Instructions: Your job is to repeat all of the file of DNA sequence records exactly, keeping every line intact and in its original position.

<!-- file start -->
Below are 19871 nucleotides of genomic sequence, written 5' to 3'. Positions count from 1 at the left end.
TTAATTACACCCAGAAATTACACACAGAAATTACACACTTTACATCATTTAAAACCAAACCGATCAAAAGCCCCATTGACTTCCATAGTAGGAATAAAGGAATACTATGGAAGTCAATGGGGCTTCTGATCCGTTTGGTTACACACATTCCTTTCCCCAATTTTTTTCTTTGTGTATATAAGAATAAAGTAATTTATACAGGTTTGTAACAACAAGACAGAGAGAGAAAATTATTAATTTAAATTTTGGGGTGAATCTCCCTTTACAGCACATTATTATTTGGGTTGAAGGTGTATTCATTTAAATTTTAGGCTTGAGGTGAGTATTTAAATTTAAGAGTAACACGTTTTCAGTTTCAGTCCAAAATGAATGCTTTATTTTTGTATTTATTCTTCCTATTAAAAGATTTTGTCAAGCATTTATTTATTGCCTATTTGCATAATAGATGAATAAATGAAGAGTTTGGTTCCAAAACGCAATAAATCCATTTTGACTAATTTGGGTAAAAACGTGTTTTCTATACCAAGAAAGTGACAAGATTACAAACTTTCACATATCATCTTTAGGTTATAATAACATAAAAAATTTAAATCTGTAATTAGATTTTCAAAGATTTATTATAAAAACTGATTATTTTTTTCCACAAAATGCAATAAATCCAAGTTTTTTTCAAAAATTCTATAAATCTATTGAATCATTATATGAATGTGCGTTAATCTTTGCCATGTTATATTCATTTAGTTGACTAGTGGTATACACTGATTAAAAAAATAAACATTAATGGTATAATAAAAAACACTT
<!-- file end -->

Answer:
Below are 19871 nucleotides of genomic sequence, written 5' to 3'. Positions count from 1 at the left end.
TTAATTACACCCAGAAATTACACACAGAAATTACACACTTTACATCATTTAAAACCAAACCGATCAAAAGCCCCATTGACTTCCATAGTAGGAATAAAGGAATACTATGGAAGTCAATGGGGCTTCTGATCCGTTTGGTTACACACATTCCTTTCCCCAATTTTTTTCTTTGTGTATATAAGAATAAAGTAATTTATACAGGTTTGTAACAACAAGACAGAGAGAGAAAATTATTAATTTAAATTTTGGGGTGAATCTCCCTTTACAGCACATTATTATTTGGGTTGAAGGTGTATTCATTTAAATTTTAGGCTTGAGGTGAGTATTTAAATTTAAGAGTAACACGTTTTCAGTTTCAGTCCAAAATGAATGCTTTATTTTTGTATTTATTCTTCCTATTAAAAGATTTTGTCAAGCATTTATTTATTGCCTATTTGCATAATAGATGAATAAATGAAGAGTTTGGTTCCAAAACGCAATAAATCCATTTTGACTAATTTGGGTAAAAACGTGTTTTCTATACCAAGAAAGTGACAAGATTACAAACTTTCACATATCATCTTTAGGTTATAATAACATAAAAAATTTAAATCTGTAATTAGATTTTCAAAGATTTATTATAAAAACTGATTATTTTTTTCCACAAAATGCAATAAATCCAAGTTTTTTTCAAAAATTCTATAAATCTATTGAATCATTATATGAATGTGCGTTAATCTTTGCCATGTTATATTCATTTAGTTGACTAGTGGTATACACTGATTAAAAAAATAAACATTAATGGTATAATAAAAAACACTT